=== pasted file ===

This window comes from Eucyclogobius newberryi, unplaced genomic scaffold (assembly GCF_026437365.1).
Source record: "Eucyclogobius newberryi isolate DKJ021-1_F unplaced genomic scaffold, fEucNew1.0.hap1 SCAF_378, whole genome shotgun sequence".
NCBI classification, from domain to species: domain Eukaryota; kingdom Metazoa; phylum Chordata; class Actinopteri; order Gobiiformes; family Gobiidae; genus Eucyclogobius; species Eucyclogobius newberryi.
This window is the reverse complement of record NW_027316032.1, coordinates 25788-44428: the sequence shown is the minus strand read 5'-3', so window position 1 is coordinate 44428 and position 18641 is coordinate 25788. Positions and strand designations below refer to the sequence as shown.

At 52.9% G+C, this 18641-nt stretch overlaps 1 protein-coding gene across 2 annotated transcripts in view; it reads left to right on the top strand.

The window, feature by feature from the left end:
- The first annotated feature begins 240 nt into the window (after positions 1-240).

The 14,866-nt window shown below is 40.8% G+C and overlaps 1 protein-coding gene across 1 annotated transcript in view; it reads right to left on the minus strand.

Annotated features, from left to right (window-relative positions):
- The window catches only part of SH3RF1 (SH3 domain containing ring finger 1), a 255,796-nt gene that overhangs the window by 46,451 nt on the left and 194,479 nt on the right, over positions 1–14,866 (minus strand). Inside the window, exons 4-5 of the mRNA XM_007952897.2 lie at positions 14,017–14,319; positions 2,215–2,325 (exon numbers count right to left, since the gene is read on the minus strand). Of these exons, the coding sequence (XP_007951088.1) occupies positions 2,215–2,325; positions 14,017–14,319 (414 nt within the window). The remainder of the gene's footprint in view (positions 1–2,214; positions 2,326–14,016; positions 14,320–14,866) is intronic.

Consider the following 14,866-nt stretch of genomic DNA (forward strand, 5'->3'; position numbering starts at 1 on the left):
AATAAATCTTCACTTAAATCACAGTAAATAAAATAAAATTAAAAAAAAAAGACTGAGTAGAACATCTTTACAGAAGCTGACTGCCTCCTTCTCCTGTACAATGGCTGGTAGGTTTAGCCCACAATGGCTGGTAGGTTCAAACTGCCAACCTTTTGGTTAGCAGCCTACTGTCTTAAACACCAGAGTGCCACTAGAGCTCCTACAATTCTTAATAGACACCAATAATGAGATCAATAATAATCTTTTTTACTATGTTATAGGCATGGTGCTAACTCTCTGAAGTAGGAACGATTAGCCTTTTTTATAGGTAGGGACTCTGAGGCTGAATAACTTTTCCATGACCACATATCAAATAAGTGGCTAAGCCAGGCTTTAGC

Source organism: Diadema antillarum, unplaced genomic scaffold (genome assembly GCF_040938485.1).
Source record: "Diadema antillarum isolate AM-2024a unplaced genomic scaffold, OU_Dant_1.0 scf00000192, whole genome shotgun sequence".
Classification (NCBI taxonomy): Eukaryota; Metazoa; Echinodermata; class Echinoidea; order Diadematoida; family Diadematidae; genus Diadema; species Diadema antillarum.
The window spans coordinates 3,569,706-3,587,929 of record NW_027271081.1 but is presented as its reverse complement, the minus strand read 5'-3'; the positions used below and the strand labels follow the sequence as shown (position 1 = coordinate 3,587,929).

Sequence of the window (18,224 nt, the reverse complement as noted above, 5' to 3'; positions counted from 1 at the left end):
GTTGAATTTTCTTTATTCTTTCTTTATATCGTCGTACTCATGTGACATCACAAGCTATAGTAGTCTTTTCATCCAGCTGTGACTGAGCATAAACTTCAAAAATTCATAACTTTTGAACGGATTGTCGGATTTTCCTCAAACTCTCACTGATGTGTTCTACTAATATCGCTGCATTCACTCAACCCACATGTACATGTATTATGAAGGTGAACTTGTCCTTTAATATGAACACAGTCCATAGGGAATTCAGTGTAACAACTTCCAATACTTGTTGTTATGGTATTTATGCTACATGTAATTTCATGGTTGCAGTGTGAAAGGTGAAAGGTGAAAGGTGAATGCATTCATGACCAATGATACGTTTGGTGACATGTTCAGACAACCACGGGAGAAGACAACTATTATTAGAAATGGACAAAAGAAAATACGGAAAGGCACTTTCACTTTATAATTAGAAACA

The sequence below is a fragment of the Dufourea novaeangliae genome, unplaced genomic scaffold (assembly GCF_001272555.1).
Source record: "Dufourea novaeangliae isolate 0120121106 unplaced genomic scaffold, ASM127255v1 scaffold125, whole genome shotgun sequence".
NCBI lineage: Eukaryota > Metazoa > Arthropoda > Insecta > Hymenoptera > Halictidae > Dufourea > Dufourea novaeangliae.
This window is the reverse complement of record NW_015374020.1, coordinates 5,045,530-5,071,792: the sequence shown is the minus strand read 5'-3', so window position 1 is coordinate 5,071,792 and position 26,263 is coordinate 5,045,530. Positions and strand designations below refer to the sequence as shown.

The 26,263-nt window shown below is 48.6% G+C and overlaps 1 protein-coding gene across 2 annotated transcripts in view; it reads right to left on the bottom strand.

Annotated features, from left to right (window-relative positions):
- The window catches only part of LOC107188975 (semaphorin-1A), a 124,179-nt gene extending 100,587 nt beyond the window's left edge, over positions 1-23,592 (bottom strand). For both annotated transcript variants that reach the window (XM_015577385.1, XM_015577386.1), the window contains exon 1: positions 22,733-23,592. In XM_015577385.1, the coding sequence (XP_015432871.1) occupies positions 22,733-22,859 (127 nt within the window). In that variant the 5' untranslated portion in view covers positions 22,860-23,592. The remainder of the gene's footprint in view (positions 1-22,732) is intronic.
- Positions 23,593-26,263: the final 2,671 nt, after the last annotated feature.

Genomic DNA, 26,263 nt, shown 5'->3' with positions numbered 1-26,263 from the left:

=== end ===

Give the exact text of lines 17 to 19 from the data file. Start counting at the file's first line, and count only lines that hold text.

Sequence of the window (18,224 nt, the reverse complement as noted above, 5' to 3'; positions counted from 1 at the left end):
GTTGAATTTTCTTTATTCTTTCTTTATATCGTCGTACTCATGTGACATCACAAGCTATAGTAGTCTTTTCATCCAGCTGTGACTGAGCATAAACTTCAAAAATTCATAACTTTTGAACGGATTGTCGGATTTTCCTCAAACTCTCACTGATGTGTTCTACTAATATCGCTGCATTCACTCAACCCACATGTACATGTATTATGAAGGTGAACTTGTCCTTTAATATGAACACAGTCCATAGGGAATTCAGTGTAACAACTTCCAATACTTGTTGTTATGGTATTTATGCTACATGTAATTTCATGGTTGCAGTGTGAAAGGTGAAAGGTGAAAGGTGAATGCATTCATGACCAATGATACGTTTGGTGACATGTTCAGACAACCACGGGAGAAGACAACTATTATTAGAAATGGACAAAAGAAAATACGGAAAGGCACTTTCACTTTATAATTAGAAACA

The sequence below is a fragment of the Dufourea novaeangliae genome, unplaced genomic scaffold (assembly GCF_001272555.1).